I am not ashamed of being an atheist. I'm ok w/being rational. But I had a discussion with my sister in law today regarding having been Roman Catholic. We both come from Catholic families -- she is SBNR (spiritual but not religious, a point of view that I find to be namby-pamby), and I am an atheist. I caught myself candy-coating my point of view. I said that I was extremely agnostic. And as I was saying it, I was thinking, "WTF? Atheist!". Now, to a degree, I didn't want to offend her. And to a degree, I didn't want to get into a discussion, muchless an argument, about it. But I do feel cowardly.
But I guess that this is why I like labels like "skeptic," "freethinker," and "humanist" more than just "atheist".... at least those labels can provide a logical framework within which to work.
Agreed. I shy away from most labels, including the humanist one. As you will undoubtedly agree, labels can not capture the sum of one's opinions, thought processes, beliefs, et cetera. I have no idea all that entails being a humanist, therefore I won't use it. Atheist is simple and accurate, but says nothing on the positive side. Skeptic does say more, but it isn't something that is dogmatically defined. It more describes a process of thinking than a belief or an opinion, which is probably why I am happy to identify as a Skeptic.
I have no idea all that entails being a humanist, therefore I won't use it.
This is the problem that I keep running up against in trying to choose a positive--or active--label! At this point, I'm just ready to abandon all labels and start rambling the minute someone asks me what I think, lol.
What is funny is there is not much, if anything, I disagree with there. But for some reason I can't bring myself to use the label. I don't mind saying that I agree with Humanistic values, but I feel uncomfortable saying "I am a Humanist". Not really sure why.
I do agree with most of that description for humanism; where is it from?
I guess my reservation with the label humanism come from being introduced to it via the study of Thomas More; I wrote a term paper on Utopia last year which involved an extended biographical sketch of the author, including his philosophical alliance with the Dutch humanist Erasmus. I guess I just associate humanism--probably erroneously--with More and his decidedly inhumane massacre of heretics in Tudor England. I know that his persecution of Protestants was not necessarily driven or condoned by his humanism, but I still have misgivings at sharing a label with such a brutal legacy.
I'll have to research it more; I know that it is unfair to apply historical context to modern labels. Am I projecting Catholic humanism from the Renaissance onto a modern secular movement? Does this modern secular humanism ultimately have roots in past Catholic humanism?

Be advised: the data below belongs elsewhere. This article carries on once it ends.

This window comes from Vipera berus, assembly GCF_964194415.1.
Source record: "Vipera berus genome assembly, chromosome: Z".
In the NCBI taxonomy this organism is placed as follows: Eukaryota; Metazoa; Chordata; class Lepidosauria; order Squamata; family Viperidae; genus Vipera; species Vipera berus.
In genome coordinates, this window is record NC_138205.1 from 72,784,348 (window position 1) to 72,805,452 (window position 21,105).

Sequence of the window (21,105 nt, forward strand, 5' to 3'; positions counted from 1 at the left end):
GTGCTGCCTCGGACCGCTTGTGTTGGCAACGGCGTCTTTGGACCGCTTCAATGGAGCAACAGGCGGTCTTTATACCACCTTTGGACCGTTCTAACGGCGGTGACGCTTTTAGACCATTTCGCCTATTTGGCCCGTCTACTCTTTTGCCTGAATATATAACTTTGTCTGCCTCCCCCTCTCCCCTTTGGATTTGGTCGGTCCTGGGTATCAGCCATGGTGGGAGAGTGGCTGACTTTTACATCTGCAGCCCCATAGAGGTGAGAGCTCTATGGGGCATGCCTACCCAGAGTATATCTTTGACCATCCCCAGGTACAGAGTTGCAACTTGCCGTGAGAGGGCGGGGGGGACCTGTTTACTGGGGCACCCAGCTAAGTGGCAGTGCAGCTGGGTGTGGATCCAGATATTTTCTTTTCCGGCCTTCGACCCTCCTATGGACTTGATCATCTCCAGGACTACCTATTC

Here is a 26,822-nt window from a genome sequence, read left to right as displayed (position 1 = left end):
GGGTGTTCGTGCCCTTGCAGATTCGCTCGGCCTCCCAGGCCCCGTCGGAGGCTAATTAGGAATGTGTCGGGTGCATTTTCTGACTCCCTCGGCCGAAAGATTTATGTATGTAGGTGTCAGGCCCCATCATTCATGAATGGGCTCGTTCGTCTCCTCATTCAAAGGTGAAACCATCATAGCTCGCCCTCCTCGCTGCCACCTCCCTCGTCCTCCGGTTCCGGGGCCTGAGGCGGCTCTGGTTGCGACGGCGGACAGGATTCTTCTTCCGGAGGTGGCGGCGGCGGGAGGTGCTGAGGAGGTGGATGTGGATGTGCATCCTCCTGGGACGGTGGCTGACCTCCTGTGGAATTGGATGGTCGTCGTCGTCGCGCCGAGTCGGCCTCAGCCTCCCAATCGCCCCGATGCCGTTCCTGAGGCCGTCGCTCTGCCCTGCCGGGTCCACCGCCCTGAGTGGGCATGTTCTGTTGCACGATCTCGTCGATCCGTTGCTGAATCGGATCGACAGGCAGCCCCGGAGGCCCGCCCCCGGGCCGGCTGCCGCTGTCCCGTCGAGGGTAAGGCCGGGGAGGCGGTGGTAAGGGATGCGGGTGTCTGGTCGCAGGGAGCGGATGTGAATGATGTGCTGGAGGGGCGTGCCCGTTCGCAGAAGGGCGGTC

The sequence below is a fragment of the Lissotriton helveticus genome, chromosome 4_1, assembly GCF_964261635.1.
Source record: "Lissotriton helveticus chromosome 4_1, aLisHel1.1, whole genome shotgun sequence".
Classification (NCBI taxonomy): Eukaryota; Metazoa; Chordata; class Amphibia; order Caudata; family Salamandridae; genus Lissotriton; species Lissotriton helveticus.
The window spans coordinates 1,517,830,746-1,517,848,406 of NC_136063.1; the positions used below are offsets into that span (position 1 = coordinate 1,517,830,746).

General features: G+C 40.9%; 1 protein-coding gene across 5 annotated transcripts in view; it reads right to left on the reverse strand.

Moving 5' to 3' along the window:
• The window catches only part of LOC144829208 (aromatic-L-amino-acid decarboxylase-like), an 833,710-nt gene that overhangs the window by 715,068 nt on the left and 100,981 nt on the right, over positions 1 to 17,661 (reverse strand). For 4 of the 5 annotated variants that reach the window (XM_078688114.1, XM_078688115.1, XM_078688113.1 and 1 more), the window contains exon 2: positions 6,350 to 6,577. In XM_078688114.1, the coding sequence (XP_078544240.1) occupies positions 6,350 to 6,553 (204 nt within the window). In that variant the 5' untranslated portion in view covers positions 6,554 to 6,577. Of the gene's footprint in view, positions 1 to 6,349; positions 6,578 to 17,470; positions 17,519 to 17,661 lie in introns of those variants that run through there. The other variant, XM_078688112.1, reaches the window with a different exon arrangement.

I think part of the reason I've never been willing to apply the term humanism to myself is that I'm not very comfortable applying labels that can't be distilled down to about single sentence. I think this is because the more complicated a worldview gets the more afraid I am that I don't really know what it means or that I missed something.... if you understand what I mean.
Let me try to refine what I mean. When I mentioned Nationalism, what I mean is that subscribing to the label Humanist evokes similar feelings of caution and alarm as does subscribing to Nationalism. The reason being is that, like Becca, I do not like having so many nuanced and complicated matters being packaged in sweeping statements, labeled, and then offered as my opinions on them.
In some cases, I may not have given sufficient thought on a certain topic to say that I am in line with Humanists. But, by claiming the label, I am in effect endorsing a position I may not necessarily agree with. I could become an a la carte Humanist, much like how Christians tend to pick and choose, but we don't respect that in Christians and expect them to accept all the good and bad that their self proclaimed label comes with.
I guess simple labels, again like Becca mentions, work best because they are precise and specific. This is also what I like about science and how it operates, too.
If people want to know my thoughts on a particular subject, they can ask. How to decide to support movements or groups that may agree with my values and opinions and can affect change politically and socially is all the more daunting because of my apprehension of aligning myself intimately with Humanists, Democrats, or other groups that tackle a broad range of topics.